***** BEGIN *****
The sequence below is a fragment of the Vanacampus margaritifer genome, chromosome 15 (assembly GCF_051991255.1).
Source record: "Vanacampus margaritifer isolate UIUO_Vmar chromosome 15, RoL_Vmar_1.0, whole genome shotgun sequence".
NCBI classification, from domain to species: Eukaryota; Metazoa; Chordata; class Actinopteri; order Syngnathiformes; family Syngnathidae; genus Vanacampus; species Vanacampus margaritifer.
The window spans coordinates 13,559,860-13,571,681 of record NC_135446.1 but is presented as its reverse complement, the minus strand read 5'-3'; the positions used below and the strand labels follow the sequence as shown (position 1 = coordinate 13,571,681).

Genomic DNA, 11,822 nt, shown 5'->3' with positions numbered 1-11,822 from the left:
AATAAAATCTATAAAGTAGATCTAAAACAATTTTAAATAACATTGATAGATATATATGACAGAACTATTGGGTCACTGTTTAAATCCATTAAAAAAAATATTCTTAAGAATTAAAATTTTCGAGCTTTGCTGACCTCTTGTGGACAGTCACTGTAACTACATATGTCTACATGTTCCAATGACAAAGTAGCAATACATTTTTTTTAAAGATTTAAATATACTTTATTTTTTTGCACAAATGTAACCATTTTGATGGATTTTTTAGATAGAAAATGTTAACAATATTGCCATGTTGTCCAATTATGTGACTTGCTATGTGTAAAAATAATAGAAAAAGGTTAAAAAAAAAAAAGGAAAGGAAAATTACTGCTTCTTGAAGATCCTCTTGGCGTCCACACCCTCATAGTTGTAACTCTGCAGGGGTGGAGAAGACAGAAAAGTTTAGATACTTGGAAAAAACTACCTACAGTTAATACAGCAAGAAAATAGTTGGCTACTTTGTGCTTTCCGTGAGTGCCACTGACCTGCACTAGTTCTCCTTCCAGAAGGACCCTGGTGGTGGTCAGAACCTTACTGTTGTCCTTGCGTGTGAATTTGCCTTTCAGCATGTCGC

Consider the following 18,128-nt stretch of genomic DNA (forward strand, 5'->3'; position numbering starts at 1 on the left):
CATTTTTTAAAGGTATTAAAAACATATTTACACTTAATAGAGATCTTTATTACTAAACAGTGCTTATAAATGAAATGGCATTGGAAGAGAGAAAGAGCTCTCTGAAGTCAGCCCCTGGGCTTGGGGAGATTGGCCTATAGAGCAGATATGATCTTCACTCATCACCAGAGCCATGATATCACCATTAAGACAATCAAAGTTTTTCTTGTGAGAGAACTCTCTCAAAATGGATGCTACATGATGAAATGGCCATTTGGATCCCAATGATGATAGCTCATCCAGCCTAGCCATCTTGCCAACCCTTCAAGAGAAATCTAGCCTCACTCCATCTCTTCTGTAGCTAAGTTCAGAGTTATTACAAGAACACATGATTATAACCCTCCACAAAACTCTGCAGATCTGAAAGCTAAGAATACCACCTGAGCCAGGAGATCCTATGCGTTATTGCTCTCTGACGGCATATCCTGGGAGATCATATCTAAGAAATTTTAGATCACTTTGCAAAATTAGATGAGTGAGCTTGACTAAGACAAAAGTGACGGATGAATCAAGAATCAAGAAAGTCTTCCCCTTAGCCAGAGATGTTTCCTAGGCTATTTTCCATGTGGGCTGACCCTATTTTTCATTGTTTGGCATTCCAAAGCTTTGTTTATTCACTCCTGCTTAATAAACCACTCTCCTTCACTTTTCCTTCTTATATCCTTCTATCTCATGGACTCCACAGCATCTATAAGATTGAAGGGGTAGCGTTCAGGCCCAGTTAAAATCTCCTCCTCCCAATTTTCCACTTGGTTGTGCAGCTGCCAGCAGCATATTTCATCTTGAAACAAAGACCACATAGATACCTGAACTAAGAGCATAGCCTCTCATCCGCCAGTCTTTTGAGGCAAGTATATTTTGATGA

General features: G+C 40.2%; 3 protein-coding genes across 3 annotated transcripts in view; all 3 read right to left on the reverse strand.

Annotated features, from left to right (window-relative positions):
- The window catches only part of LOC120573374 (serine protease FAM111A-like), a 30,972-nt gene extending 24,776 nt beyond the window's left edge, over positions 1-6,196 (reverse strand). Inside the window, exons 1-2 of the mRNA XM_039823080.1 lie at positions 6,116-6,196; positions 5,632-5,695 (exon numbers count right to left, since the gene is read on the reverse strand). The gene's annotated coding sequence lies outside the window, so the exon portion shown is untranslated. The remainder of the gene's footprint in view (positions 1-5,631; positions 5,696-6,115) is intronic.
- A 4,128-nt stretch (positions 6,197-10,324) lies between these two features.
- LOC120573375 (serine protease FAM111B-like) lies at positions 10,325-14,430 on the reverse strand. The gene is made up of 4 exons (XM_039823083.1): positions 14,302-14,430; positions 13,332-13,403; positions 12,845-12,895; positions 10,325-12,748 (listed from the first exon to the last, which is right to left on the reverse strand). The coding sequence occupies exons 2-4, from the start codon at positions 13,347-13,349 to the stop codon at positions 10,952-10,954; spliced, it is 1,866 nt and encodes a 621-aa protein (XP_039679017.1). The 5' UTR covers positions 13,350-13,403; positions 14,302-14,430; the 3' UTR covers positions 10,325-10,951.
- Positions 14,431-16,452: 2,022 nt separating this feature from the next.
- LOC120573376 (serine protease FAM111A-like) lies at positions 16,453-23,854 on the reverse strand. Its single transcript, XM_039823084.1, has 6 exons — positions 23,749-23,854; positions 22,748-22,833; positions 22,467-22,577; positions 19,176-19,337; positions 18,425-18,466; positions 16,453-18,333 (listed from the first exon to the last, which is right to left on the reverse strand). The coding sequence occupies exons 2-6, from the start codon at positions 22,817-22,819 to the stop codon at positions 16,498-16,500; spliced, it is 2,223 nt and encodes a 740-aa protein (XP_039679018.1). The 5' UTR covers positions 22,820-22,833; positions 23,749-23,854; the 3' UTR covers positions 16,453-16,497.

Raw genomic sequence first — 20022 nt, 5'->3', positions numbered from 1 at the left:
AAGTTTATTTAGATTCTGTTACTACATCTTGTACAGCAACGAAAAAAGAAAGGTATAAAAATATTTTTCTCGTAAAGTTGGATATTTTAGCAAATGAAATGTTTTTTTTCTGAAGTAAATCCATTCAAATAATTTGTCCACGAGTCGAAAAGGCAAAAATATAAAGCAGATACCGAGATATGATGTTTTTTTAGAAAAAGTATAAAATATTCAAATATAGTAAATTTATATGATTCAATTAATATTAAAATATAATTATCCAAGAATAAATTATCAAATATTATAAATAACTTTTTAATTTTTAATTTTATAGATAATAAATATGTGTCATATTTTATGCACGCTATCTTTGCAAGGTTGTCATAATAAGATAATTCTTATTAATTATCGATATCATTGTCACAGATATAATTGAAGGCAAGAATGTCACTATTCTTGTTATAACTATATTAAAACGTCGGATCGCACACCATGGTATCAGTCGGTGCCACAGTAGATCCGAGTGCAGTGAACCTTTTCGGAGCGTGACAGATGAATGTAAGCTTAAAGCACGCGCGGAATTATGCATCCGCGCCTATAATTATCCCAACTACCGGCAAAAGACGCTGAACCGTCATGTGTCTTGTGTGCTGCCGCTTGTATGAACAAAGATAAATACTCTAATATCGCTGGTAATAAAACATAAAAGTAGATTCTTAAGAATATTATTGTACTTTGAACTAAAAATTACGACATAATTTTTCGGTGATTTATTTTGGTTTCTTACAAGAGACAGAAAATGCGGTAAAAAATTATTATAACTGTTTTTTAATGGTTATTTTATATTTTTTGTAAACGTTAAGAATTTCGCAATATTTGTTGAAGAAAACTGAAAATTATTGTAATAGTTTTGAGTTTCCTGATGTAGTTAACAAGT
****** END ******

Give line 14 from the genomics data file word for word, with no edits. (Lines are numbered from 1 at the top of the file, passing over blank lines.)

- Positions 14,431-16,452: 2,022 nt separating this feature from the next.